A two sample t-test is used to test whether or not the means of two populations are equal.

This tutorial explains how to conduct a two sample t-test in SPSS.

**Example: Two Sample t-test in SPSS**

Researchers want to know if a new fuel treatment leads to a change in the average miles per gallon of a certain car. To test this, they conduct an experiment in which 12 cars receive the new fuel treatment and 12 cars do not.

The following screenshot shows the mpg for each car along with the group they belong to (0 = no fuel treatment, 1 = fuel treatment):

Use the following steps to perform a two sample t-test to determine if there is a difference in average mpg between these two groups, based on the following null and alternative hypotheses:

**H**μ_{0}:= μ_{1}(average mpg between the two populations is equal)_{2 }**H**μ_{1}:≠ μ_{1}(average mpg between the two populations is not equal)_{2 }

*Use a significance level of α = 0.05.*

**Step 1: Choose the Independent Samples T Test option.**

Click the **Analyze **tab, then **Compare Means**, then **Independent-Samples T Test**:

**Step 2: Fill in the necessary values to perform the two sample t-test.**

Once you click **Independent-Samples T Test**, the following window will appear:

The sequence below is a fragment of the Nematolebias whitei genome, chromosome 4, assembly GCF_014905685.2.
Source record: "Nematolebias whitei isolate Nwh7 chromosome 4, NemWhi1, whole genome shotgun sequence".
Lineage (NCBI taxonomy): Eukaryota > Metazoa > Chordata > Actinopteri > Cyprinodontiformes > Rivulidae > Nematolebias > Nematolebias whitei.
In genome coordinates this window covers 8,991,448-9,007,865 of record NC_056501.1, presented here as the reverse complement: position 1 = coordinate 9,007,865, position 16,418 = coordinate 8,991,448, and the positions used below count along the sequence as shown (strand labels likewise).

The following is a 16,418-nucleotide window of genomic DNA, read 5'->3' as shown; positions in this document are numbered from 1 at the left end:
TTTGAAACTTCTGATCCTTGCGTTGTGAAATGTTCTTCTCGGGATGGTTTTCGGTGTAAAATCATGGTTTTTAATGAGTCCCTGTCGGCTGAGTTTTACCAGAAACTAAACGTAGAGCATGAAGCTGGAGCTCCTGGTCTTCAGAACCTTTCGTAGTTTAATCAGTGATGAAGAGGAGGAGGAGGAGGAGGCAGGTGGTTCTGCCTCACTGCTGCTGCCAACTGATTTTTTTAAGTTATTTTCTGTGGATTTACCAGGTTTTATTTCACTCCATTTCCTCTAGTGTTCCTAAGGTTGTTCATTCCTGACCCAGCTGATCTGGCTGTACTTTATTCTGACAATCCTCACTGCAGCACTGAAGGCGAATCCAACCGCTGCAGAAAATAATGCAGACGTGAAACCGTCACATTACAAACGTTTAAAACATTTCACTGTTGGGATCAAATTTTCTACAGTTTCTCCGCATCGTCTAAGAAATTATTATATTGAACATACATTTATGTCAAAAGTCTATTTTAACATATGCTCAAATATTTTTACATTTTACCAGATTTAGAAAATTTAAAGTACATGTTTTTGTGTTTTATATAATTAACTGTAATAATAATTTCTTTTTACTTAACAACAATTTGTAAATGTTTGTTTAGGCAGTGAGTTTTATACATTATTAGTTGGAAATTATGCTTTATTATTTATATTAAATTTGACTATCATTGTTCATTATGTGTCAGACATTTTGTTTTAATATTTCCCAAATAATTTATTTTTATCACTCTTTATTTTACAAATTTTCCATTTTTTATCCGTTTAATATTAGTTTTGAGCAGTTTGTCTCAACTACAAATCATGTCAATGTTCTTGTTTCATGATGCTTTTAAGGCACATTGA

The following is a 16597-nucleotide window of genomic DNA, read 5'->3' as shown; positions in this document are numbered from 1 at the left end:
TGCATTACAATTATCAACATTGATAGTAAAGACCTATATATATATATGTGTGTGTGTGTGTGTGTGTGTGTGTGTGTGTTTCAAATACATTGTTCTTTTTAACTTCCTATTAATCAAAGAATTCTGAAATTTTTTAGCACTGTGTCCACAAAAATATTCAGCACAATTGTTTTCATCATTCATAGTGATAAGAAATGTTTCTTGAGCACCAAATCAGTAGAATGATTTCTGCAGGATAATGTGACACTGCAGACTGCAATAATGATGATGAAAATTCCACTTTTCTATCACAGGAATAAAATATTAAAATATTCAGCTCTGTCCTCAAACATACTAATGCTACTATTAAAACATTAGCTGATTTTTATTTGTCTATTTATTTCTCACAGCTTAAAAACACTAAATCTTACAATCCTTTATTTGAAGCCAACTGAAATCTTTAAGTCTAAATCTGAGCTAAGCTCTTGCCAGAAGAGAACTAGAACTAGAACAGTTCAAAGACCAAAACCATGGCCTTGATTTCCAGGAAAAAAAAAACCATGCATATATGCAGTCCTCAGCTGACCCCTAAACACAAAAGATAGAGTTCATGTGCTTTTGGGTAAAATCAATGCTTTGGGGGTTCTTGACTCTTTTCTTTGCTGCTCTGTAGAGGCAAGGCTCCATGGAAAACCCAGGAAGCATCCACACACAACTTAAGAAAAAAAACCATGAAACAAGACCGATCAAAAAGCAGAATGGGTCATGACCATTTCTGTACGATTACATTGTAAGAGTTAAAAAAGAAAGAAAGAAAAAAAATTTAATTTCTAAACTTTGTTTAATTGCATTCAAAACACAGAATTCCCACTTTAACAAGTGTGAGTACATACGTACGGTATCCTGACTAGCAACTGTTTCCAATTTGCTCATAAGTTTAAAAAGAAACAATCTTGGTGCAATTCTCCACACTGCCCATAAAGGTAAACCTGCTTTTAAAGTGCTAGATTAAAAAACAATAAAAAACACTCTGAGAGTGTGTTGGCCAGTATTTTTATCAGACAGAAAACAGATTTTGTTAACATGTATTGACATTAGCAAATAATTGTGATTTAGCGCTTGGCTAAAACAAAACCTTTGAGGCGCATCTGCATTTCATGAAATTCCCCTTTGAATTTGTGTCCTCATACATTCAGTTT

Drag the **mpg **into the box labelled **Test Variable(s) **and **group** into the box labelled **Grouping Variable**. Then click **Define Groups **and define Group 1 as the rows with value 0 and define Group 2 as the rows with value 1. Then click **OK**.

**Step 3: Interpret the results.**

Once you click **OK**, the results of the two sample t-test will be displayed:

The first table displays the following summary statistics for both groups:

**N:**The sample size**Mean:**The mean mpg of cars in each group**Std. Deviation:**The standard deviation of the mpg of cars in each group**Std. Error Mean:**The standard error of the mean mpg, calculated as s/√n

The second table displays the results of the two sample t-test. The first row shows the results of the test if you assume that the variance between the two groups is equal. The second row shows the results of the test if you don’t make this assumption.

In this case, the two versions of the test produce nearly identical results. Thus, we will simply refer to the results of the first row:

**t:**The test statistic, found to be -1.428**df:**The degrees of freedom, calculated as n_{1}+n_{2}-2 = 12+12-2 = 22**Sig. (2-tailed):**The two-sided p-value that corresponds to a t value of -1.428 with df=22**Mean Difference:**The difference between the two sample means**Std. Error Difference:**The standard error of the mean difference**95% C.I. of the Difference:**The 95% confidence interval for the true difference between the two population means

Since the p-value of the test (.167) is not less than 0.05, we fail to reject the null hypothesis. We do not have sufficient evidence to say that the true mean mpg is different between cars that receive treatment and cars that don’t.